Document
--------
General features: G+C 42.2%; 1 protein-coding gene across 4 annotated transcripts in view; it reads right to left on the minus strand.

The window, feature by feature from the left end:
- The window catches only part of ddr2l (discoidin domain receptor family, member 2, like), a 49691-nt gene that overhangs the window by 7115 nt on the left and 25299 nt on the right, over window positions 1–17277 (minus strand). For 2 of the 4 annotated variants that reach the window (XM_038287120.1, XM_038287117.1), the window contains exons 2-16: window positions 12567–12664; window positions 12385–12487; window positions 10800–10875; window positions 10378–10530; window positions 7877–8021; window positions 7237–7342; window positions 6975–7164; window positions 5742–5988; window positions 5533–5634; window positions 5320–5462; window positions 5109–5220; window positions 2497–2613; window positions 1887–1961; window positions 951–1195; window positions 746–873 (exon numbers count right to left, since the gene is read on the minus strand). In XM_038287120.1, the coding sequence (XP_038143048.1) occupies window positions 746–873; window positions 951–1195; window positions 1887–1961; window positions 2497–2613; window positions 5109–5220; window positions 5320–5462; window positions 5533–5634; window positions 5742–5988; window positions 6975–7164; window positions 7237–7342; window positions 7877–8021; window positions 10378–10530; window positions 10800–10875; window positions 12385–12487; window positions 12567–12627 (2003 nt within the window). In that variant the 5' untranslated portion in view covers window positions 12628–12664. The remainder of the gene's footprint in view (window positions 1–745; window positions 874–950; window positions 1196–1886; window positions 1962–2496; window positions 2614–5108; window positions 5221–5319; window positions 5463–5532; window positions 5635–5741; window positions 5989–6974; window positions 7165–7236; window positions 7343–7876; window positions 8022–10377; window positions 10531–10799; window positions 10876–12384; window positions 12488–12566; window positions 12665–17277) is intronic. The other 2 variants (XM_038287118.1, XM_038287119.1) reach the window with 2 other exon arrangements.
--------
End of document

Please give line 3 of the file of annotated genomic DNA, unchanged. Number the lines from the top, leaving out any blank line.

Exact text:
- The window catches only part of ddr2l (discoidin domain receptor family, member 2, like), a 49691-nt gene that overhangs the window by 7115 nt on the left and 25299 nt on the right, over window positions 1–17277 (minus strand). For 2 of the 4 annotated variants that reach the window (XM_038287120.1, XM_038287117.1), the window contains exons 2-16: window positions 12567–12664; window positions 12385–12487; window positions 10800–10875; window positions 10378–10530; window positions 7877–8021; window positions 7237–7342; window positions 6975–7164; window positions 5742–5988; window positions 5533–5634; window positions 5320–5462; window positions 5109–5220; window positions 2497–2613; window positions 1887–1961; window positions 951–1195; window positions 746–873 (exon numbers count right to left, since the gene is read on the minus strand). In XM_038287120.1, the coding sequence (XP_038143048.1) occupies window positions 746–873; window positions 951–1195; window positions 1887–1961; window positions 2497–2613; window positions 5109–5220; window positions 5320–5462; window positions 5533–5634; window positions 5742–5988; window positions 6975–7164; window positions 7237–7342; window positions 7877–8021; window positions 10378–10530; window positions 10800–10875; window positions 12385–12487; window positions 12567–12627 (2003 nt within the window). In that variant the 5' untranslated portion in view covers window positions 12628–12664. The remainder of the gene's footprint in view (window positions 1–745; window positions 874–950; window positions 1196–1886; window positions 1962–2496; window positions 2614–5108; window positions 5221–5319; window positions 5463–5532; window positions 5635–5741; window positions 5989–6974; window positions 7165–7236; window positions 7343–7876; window positions 8022–10377; window positions 10531–10799; window positions 10876–12384; window positions 12488–12566; window positions 12665–17277) is intronic. The other 2 variants (XM_038287118.1, XM_038287119.1) reach the window with 2 other exon arrangements.